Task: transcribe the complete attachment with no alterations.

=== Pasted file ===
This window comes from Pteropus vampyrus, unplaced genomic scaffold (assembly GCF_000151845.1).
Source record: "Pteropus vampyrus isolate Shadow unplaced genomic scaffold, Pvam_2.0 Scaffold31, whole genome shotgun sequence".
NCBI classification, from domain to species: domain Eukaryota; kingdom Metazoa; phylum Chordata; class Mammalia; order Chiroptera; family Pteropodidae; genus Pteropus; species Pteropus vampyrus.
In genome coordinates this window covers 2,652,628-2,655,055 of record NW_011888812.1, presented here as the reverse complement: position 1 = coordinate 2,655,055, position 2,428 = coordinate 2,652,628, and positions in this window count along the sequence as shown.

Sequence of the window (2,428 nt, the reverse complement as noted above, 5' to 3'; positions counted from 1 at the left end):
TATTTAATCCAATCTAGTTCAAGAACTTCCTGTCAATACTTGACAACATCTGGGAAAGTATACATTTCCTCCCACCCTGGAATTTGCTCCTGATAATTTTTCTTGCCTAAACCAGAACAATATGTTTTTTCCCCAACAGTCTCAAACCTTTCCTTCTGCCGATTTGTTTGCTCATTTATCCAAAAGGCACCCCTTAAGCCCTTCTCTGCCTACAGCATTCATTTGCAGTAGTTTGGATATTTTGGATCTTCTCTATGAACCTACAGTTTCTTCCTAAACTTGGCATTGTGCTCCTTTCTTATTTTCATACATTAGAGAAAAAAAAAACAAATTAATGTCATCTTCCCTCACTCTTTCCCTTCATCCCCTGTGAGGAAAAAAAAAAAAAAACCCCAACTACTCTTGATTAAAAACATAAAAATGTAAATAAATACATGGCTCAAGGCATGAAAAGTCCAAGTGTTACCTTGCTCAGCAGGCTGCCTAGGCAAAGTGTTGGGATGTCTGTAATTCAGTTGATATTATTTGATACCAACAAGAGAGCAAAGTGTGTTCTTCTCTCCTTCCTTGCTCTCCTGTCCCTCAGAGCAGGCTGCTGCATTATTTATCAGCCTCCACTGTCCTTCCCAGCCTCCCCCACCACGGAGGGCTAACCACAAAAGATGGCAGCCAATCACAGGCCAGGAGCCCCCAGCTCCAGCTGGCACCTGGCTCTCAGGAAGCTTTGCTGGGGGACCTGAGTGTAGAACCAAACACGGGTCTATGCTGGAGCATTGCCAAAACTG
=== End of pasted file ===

This window comes from Pteropus vampyrus, unplaced genomic scaffold (assembly GCF_000151845.1).
Source record: "Pteropus vampyrus isolate Shadow unplaced genomic scaffold, Pvam_2.0 Scaffold31, whole genome shotgun sequence".
NCBI classification, from domain to species: domain Eukaryota; kingdom Metazoa; phylum Chordata; class Mammalia; order Chiroptera; family Pteropodidae; genus Pteropus; species Pteropus vampyrus.
In genome coordinates this window covers 2,652,628-2,655,055 of record NW_011888812.1, presented here as the reverse complement: position 1 = coordinate 2,655,055, position 2,428 = coordinate 2,652,628, and positions in this window count along the sequence as shown.

Sequence of the window (2,428 nt, the reverse complement as noted above, 5' to 3'; positions counted from 1 at the left end):
TATTTAATCCAATCTAGTTCAAGAACTTCCTGTCAATACTTGACAACATCTGGGAAAGTATACATTTCCTCCCACCCTGGAATTTGCTCCTGATAATTTTTCTTGCCTAAACCAGAACAATATGTTTTTTCCCCAACAGTCTCAAACCTTTCCTTCTGCCGATTTGTTTGCTCATTTATCCAAAAGGCACCCCTTAAGCCCTTCTCTGCCTACAGCATTCATTTGCAGTAGTTTGGATATTTTGGATCTTCTCTATGAACCTACAGTTTCTTCCTAAACTTGGCATTGTGCTCCTTTCTTATTTTCATACATTAGAGAAAAAAAAAACAAATTAATGTCATCTTCCCTCACTCTTTCCCTTCATCCCCTGTGAGGAAAAAAAAAAAAAAACCCCAACTACTCTTGATTAAAAACATAAAAATGTAAATAAATACATGGCTCAAGGCATGAAAAGTCCAAGTGTTACCTTGCTCAGCAGGCTGCCTAGGCAAAGTGTTGGGATGTCTGTAATTCAGTTGATATTATTTGATACCAACAAGAGAGCAAAGTGTGTTCTTCTCTCCTTCCTTGCTCTCCTGTCCCTCAGAGCAGGCTGCTGCATTATTTATCAGCCTCCACTGTCCTTCCCAGCCTCCCCCACCACGGAGGGCTAACCACAAAAGATGGCAGCCAATCACAGGCCAGGAGCCCCCAGCTCCAGCTGGCACCTGGCTCTCAGGAAGCTTTGCTGGGGGACCTGAGTGTAGAACCAAACACGGGTCTATGCTGGAGCATTGCCAAAACTG